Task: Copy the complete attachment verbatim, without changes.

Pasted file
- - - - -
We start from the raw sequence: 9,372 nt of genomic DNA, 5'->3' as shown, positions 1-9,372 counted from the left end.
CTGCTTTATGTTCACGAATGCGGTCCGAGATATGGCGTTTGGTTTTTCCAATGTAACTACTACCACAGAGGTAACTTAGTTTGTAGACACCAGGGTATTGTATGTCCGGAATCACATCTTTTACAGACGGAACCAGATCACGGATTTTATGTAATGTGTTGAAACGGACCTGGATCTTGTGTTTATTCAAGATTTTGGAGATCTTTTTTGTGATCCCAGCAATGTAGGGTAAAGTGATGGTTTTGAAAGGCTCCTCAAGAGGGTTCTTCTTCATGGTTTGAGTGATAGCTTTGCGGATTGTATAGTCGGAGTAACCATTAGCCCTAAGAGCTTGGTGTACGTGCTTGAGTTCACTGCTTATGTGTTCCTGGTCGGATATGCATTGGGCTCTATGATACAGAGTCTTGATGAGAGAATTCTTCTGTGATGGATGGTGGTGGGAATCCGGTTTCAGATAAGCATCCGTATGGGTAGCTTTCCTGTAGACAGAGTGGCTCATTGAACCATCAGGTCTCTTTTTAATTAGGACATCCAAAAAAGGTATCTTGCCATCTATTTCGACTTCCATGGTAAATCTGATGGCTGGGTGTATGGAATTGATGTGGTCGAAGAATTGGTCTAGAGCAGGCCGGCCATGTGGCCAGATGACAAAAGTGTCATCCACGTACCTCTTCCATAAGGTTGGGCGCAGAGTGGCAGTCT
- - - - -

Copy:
We start from the raw sequence: 9,372 nt of genomic DNA, 5'->3' as shown, positions 1-9,372 counted from the left end.
CTGCTTTATGTTCACGAATGCGGTCCGAGATATGGCGTTTGGTTTTTCCAATGTAACTACTACCACAGAGGTAACTTAGTTTGTAGACACCAGGGTATTGTATGTCCGGAATCACATCTTTTACAGACGGAACCAGATCACGGATTTTATGTAATGTGTTGAAACGGACCTGGATCTTGTGTTTATTCAAGATTTTGGAGATCTTTTTTGTGATCCCAGCAATGTAGGGTAAAGTGATGGTTTTGAAAGGCTCCTCAAGAGGGTTCTTCTTCATGGTTTGAGTGATAGCTTTGCGGATTGTATAGTCGGAGTAACCATTAGCCCTAAGAGCTTGGTGTACGTGCTTGAGTTCACTGCTTATGTGTTCCTGGTCGGATATGCATTGGGCTCTATGATACAGAGTCTTGATGAGAGAATTCTTCTGTGATGGATGGTGGTGGGAATCCGGTTTCAGATAAGCATCCGTATGGGTAGCTTTCCTGTAGACAGAGTGGCTCATTGAACCATCAGGTCTCTTTTTAATTAGGACATCCAAAAAAGGTATCTTGCCATCTATTTCGACTTCCATGGTAAATCTGATGGCTGGGTGTATGGAATTGATGTGGTCGAAGAATTGGTCTAGAGCAGGCCGGCCATGTGGCCAGATGACAAAAGTGTCATCCACGTACCTCTTCCATAAGGTTGGGCGCAGAGTGGCAGTCT